A travel SLP is not just a job, it’s a lifestyle and it’s not for everybody. The SLPs who seem to enjoy travel the most are the ones who are up for an adventure and are flexible in new situations. Every assignment is a new adventure and you are constantly walking into the unknown.

Traveling can be a wonderful way to not only see the country but also to expand your clinical skills and learn from new clinicians across the country.

As a traveler, you will work short-term, temporary assignments that may last anywhere from 13 weeks to a year. Due to the temporary nature of the contracts, you are an at-will employee who can be canceled or replaced anytime. There is not guaranteed work, so you may find yourself without a job.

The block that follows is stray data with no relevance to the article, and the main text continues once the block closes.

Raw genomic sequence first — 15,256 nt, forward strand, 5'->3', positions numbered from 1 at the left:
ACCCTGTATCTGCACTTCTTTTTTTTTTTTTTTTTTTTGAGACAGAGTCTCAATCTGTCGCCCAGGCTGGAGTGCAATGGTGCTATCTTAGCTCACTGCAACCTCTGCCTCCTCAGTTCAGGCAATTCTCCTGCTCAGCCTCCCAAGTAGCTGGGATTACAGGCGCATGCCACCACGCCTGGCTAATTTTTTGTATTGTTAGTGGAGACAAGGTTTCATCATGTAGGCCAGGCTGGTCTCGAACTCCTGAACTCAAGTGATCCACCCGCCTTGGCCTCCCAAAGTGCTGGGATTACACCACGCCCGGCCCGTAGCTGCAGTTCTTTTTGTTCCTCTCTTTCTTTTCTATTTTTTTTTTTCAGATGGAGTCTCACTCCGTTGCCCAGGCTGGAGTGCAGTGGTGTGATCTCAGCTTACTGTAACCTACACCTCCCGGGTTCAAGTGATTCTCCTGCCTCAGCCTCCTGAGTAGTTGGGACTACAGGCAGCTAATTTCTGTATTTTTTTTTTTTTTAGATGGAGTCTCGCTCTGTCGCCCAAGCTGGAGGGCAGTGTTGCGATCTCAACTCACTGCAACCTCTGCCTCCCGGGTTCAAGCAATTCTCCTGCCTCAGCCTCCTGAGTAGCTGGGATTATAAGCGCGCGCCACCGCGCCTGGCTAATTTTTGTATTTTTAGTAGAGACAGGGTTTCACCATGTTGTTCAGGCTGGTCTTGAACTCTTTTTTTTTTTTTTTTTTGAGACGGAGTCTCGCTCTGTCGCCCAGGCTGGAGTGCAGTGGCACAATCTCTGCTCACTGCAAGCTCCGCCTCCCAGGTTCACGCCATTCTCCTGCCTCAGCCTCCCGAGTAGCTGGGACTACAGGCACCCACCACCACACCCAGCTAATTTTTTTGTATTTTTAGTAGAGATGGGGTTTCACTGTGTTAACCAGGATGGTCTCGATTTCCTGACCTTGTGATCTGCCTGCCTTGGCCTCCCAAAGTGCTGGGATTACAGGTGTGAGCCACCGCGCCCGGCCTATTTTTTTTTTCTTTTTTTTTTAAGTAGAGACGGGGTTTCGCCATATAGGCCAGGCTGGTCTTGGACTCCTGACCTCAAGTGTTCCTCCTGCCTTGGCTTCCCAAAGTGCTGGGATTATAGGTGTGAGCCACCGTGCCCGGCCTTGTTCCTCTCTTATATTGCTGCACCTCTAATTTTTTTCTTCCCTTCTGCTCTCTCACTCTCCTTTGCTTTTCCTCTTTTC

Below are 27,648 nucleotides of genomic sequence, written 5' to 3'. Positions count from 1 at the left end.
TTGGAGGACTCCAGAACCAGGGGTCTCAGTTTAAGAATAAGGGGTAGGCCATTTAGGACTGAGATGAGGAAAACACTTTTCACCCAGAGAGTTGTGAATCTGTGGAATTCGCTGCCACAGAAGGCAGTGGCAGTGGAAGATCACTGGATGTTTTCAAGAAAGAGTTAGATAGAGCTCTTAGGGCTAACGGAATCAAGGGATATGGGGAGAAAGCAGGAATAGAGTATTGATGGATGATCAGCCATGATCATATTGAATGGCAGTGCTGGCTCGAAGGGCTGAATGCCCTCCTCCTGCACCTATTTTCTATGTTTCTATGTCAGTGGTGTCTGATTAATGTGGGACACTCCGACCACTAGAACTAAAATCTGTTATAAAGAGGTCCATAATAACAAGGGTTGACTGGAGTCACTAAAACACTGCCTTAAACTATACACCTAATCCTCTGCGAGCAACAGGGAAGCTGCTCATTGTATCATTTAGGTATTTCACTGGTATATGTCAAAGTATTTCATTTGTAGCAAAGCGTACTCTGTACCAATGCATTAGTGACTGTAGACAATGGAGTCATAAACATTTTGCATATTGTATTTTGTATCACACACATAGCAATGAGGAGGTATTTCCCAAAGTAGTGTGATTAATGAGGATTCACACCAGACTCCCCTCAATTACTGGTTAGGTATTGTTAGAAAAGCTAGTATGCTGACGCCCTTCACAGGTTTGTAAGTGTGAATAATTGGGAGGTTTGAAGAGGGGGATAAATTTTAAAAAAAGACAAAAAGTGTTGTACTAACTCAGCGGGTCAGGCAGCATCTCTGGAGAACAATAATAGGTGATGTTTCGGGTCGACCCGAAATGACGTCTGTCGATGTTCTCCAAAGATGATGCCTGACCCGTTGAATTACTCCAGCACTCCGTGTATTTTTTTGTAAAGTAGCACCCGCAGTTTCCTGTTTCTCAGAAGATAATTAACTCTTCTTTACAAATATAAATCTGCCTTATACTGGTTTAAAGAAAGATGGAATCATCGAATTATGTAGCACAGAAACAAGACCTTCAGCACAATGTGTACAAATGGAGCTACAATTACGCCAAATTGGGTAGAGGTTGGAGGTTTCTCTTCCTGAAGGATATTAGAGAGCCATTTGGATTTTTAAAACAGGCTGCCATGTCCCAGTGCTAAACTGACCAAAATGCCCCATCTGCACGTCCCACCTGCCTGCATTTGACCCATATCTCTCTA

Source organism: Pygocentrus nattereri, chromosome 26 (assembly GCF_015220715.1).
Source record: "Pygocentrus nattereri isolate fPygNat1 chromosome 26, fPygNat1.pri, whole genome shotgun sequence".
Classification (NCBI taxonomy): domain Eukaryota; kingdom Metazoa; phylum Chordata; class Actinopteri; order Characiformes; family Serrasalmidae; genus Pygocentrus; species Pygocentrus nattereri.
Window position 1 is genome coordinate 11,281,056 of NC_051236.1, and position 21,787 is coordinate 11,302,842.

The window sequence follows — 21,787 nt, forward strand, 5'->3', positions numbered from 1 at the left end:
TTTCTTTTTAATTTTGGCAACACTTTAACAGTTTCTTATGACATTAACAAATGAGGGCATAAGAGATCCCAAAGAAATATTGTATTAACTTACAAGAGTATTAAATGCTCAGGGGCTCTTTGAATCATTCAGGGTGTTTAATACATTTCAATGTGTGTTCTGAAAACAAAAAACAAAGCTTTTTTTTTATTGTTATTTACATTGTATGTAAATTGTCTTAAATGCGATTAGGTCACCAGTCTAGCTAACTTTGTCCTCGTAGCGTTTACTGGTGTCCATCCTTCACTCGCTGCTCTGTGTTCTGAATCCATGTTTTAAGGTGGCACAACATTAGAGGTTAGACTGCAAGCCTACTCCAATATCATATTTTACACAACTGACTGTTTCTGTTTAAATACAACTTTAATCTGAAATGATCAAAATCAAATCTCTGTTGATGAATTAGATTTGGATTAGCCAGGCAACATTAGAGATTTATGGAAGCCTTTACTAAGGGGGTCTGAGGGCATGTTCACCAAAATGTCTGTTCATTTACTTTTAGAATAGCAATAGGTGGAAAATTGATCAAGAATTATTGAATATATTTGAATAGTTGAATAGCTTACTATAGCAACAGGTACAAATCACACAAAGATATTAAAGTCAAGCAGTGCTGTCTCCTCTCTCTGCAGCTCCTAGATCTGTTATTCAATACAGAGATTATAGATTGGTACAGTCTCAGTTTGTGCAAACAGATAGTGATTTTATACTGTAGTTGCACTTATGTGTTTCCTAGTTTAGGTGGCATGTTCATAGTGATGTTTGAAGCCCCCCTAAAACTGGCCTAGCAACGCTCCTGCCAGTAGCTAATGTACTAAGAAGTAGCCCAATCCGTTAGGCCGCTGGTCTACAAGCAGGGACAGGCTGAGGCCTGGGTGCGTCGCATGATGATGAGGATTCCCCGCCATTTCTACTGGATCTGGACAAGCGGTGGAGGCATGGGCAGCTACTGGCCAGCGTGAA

Employers will also expect you to be clinically independent in your work. While there isn’t a standard minimum experience requirement to be a travel SLP, you will be expected to see your caseload independently with little to no orientation or supervision. 

If you are considering being a travel SLP, I would take this time to pause and think about the lifestyle, pros, and cons of travel life. Take a moment to write down goals, both professional and personal, that you have for yourself. Envision where you see yourself in five years. Then, decide if being a traveler fits into those goals and visions for yourself.

If you can see yourself as a traveling SLP and want to learn more, keep reading!

a women standing in Joshua Tree national park

Exploring Joshua Tree National Park while on assignment in Indio, CA

Obtain State Licensure